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A file cabinet is a great organization tool and a necessity for most people, but let's face it. It's a big eyesore! Some people buy their file cabinets from secondhand stores, so they are typically pretty beaten up. Mine was actually brand new when I got it, but it came in this ugly putty color. I recently decided that I needed to do something about it. So, I covered it in woodgrain looking contact paper to make it fit in better with the bedroom decor.

Materials - Contact paper ($5.68) (I used woodgrain, but I also think a crisp white would have looked nice.);    scissors ($2); plastic card, like a store rewards card, to smooth out bubbles (free); screwdriver ($1); X-Acto knife ($5); tape measure ($2)

Time - Approximately 6 hours

***Thanks for reading! To see more, please visithttp://31diy.blogspot.com.***

Step 1: Measure the Width and Length of the Drawers

Add about 3/4 of an inch to each side, and then cut four pieces of contact paper that size. (FYI: I didn't need to take the drawers out to apply the contact paper.)

Step 2: Remove the Hardware From the Front of the Drawers

This actually took more time than I thought. If I would have taken the drawers out, I bet it would have been an easier and quicker process. 

Step 3: Apply the Contact Paper, But Do So Slowly

Peel away part of the backing and start at the top of the drawer. Simultaneously, press the plastic card against the cabinet and push downward inch by inch starting from the center to smooth out the bubbles before you unroll more paper. (FYI: In my experience, it is impossible to get rid of all bubbles. Don't worry, though, because people will only be able to see them if they're closely inspecting your work.)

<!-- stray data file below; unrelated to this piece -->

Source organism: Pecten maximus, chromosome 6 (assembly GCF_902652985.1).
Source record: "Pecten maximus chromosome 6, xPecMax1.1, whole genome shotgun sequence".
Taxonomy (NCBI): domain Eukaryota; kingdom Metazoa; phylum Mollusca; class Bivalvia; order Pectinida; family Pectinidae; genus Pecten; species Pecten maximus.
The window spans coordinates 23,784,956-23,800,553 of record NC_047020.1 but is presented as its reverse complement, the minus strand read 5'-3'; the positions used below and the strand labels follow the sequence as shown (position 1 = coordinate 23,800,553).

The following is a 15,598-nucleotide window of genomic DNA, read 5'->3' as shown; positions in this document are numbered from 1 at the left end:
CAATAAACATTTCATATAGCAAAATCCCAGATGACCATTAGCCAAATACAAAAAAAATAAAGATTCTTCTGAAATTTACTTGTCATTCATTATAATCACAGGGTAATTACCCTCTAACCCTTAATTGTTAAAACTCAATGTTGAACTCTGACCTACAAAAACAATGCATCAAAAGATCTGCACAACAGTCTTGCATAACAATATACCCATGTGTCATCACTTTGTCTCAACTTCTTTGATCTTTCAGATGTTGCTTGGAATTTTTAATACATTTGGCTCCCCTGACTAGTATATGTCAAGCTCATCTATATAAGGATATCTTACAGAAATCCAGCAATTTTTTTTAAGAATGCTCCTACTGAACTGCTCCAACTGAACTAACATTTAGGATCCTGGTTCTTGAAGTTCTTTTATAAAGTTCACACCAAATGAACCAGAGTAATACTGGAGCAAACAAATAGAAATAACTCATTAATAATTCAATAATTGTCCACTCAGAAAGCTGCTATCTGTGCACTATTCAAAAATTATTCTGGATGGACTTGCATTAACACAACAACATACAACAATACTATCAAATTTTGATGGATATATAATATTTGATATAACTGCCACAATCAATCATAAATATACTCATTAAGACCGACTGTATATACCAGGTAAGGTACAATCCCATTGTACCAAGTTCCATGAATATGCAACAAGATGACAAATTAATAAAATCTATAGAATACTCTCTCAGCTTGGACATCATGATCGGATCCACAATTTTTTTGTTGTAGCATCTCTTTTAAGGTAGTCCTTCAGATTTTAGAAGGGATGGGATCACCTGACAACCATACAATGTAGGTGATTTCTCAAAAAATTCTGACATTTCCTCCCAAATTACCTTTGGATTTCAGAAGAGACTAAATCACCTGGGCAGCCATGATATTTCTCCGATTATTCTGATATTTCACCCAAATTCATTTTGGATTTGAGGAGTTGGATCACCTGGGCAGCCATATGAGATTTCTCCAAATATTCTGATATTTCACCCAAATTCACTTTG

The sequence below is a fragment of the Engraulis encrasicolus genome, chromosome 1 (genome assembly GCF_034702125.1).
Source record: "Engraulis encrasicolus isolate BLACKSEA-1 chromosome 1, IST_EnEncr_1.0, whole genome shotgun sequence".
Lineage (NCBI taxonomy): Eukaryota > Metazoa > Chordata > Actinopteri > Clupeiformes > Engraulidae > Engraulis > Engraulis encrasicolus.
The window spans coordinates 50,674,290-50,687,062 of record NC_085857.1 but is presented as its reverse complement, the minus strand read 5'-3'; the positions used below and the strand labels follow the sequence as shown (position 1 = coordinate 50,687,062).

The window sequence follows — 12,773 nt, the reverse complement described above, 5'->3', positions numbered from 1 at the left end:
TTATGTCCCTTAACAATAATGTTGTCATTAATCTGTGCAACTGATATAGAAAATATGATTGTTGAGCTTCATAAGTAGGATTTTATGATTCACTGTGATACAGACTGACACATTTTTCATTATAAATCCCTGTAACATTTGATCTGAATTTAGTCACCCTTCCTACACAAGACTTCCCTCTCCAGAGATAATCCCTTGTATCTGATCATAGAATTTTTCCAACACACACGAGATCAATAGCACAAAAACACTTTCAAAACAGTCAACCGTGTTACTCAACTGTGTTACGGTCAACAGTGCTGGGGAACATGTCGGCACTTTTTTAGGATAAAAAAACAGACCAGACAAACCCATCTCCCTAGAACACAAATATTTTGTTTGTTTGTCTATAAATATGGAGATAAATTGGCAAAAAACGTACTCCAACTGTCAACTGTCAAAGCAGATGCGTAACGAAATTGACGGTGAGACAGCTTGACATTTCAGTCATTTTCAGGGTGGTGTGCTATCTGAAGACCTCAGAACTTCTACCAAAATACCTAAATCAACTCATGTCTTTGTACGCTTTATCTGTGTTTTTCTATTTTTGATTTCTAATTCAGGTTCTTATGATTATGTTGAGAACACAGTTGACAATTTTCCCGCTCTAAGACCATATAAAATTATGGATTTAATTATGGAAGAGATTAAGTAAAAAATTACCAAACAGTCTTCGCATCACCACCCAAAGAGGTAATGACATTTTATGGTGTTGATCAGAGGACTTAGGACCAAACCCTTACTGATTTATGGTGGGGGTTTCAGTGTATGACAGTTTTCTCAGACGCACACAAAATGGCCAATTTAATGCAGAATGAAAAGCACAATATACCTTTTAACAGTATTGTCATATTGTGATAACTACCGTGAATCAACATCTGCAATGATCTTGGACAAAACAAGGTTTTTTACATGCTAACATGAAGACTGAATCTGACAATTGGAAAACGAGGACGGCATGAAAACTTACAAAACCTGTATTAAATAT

Note: The point of this photo is to show you how to hold the plastic card as you are smoothing away the bubbles. 

Step 4: Cut a Hole Around the Latch on the Front of the Drawer

I wasn't able to remove the little silver latch thing that is used to open and close the drawer, so I had to use the X-Acto knife to cut a hole around it. Do this when you have smoothed the paper about halfway down the drawer. Cutting a hole will allow air to escape and prevent more bubbles from forming. (FYI: If you cut too far around it, no need to panic because adding a few slivers of contact paper around it will blend right in.)


Step 5: Repeat Steps 3 Through 4 on the Other Drawers

Then, replace the hardware.

Step 6: Apply Contact Paper to the Remaining Sides

You can relax; the hard part is over. Now, repeat the process of applying the contact paper to the rest of the sides of the file cabinet. Remember to keep the woodgrain pattern going in the same direction.

Step 7: Step Back and Admire Your New and Improved File Cabinet!

But first, here is a before picture (except that I had already covered one drawer):

Step 8: And Now for a Picture of the Finished Faux Wood File Cabinet.

That's all there is to it! Happy filing! 
<p>How long was the roll you bought? Did 1 roll do the whole cabinet?</p>
<p>I'm going to cover some IKEA shoe holders in a rattan-look contact paper. They're a dark wood and I need them lighter to blend in with a new decor scheme.</p>
looks great! are these type of paper hard to find?
ooh weird,,,,<br> woody cabinet, <strong>youve done a good tidy diligent job, </strong><br> trying to make my mind up if i love it or hate it ,metal pretending to be wood thats actually plastic.<br> <em>(i like the curved army green file cabinets personally</em>) <em>but my cabinets are going rusty, some are painted ones got chrome fablon off cuts on it</em>.<br> your cabinet is defiantly a visual/conceptual curve ball even though its all straight edges!<strong><br> excellent work !</strong><br> am i the only one getting the marmite effect?<br> <strong>thanks for sharing</strong>
Thank you very much! :) Best of luck!
very nice , i will try this, it looks very professional!

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